Monroe County farmers are pleasantly surprised by the results of this year’s wheat harvest considering the circumstances.
The wheat being harvested in recent days has been hampered by rain essentially since its planting last fall, Gateway FS Grain Manager Adam Parker said.
“Considering everything, the harvest results are pretty much a blessing,” he said.
The wheat seen across Monroe County this summer is a variety known as soft red winter wheat and is planted after harvesting corn and beans in the fall.
It sprouts and develops over the winter.
Farmers are reporting superior yields in some areas.
Monroe County Sheriff Neal Rohlfing said his family has seen yields of as high as 92 bushels per acre from their farmland, with excellent test weights – a critical measure of quality and value.
Wheat is currently selling at market in the $5 per bushel range, which is an average price.
Test weights are measured in pounds per bushel. Once wheat has ripened and ready to harvest, if it is rained on and dries, the kernels swell slightly and less wheat fits into a bushel. Thus, test weights fall.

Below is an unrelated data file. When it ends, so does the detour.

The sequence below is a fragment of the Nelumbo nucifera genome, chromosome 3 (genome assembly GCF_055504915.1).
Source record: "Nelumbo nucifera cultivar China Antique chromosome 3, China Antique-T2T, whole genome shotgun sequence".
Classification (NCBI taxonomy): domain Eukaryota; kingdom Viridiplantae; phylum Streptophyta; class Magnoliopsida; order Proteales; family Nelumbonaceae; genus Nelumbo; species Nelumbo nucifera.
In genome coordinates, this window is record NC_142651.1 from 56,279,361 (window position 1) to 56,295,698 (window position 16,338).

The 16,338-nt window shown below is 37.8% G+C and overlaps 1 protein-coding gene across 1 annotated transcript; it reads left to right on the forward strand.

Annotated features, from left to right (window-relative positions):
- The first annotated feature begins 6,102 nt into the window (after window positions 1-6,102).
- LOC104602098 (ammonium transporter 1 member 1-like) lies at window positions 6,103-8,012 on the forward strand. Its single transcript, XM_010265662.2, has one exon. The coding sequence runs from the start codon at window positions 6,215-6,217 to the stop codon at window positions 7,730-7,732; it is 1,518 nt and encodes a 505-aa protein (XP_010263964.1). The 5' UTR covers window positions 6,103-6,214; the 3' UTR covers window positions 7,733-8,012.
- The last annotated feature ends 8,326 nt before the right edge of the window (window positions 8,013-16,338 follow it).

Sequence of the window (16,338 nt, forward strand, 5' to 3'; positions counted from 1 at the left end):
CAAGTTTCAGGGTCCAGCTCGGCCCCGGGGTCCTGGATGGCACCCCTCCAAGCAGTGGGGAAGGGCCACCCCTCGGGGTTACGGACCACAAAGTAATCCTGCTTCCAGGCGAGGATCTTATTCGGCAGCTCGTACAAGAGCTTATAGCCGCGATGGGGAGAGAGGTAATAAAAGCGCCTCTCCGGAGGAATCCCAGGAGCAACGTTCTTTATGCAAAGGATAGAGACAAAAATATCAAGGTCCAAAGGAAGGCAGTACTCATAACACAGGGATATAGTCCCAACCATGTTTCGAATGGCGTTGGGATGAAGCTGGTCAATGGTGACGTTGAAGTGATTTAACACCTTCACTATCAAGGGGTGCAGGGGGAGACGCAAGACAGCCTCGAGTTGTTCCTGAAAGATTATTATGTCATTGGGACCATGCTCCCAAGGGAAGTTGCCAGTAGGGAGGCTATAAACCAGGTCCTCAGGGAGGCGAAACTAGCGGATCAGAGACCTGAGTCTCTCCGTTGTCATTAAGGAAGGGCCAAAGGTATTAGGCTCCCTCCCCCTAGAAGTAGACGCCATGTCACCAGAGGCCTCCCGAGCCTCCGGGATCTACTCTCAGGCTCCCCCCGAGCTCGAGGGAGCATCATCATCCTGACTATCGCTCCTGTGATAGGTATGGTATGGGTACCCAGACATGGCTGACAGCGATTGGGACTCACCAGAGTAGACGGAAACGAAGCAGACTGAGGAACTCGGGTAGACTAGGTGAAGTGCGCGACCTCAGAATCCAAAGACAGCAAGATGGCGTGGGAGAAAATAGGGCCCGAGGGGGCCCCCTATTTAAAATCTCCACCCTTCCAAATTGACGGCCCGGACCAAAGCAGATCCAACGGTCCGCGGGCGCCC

Farmers who were able to harvest before the recent average two-inch rains are seeing test weights in the 60 pounds per bushel range.
Those harvesting now are seeing 57-58 pound results, and from 58 pounds per bushel and less, there is a penalty in prices earned when they sell their wheat.
Parker thus called this “…a tale of two harvests: before and after the recent spate of rain.”
That bushel of wheat can yield about 42 pounds of white flour.
Spraying wheat with chemicals known as fungicides as it ripened in past weeks – including with ground vehicles, planes and helicopters – has greatly reduced the vomitoxin disease that can cut value and even make the harvested wheat unusable as animal feed.
Planting the county’s two other primary crops –corn and soybeans – has been delayed by the same rains that have hampered wheat harvesting.
In addition, flooding in the bottom areas of Monroe County adjacent to the Mississippi and Kaskaskia rivers has stalled planting.
And while farmers hope there will be no more rain until they have brought in their wheat, they will want to see it return to help corn and beans planted this spring thrive.
Through the summer’s heat, in fact, farmers will welcome periodic rain and caution we are otherwise often only a week away from a drought.
Farming continues to be an educated guessing game.
Wheat was planted last fall without certainty of prices it would bring this spring and summer. In addition, the impacts of potential international trade issues were, and still are, unknown.
Farmers could not possibly know what harvesting conditions would be months down the calendar.
And now farmers are crossing fingers their after late corn and second crop bean planting.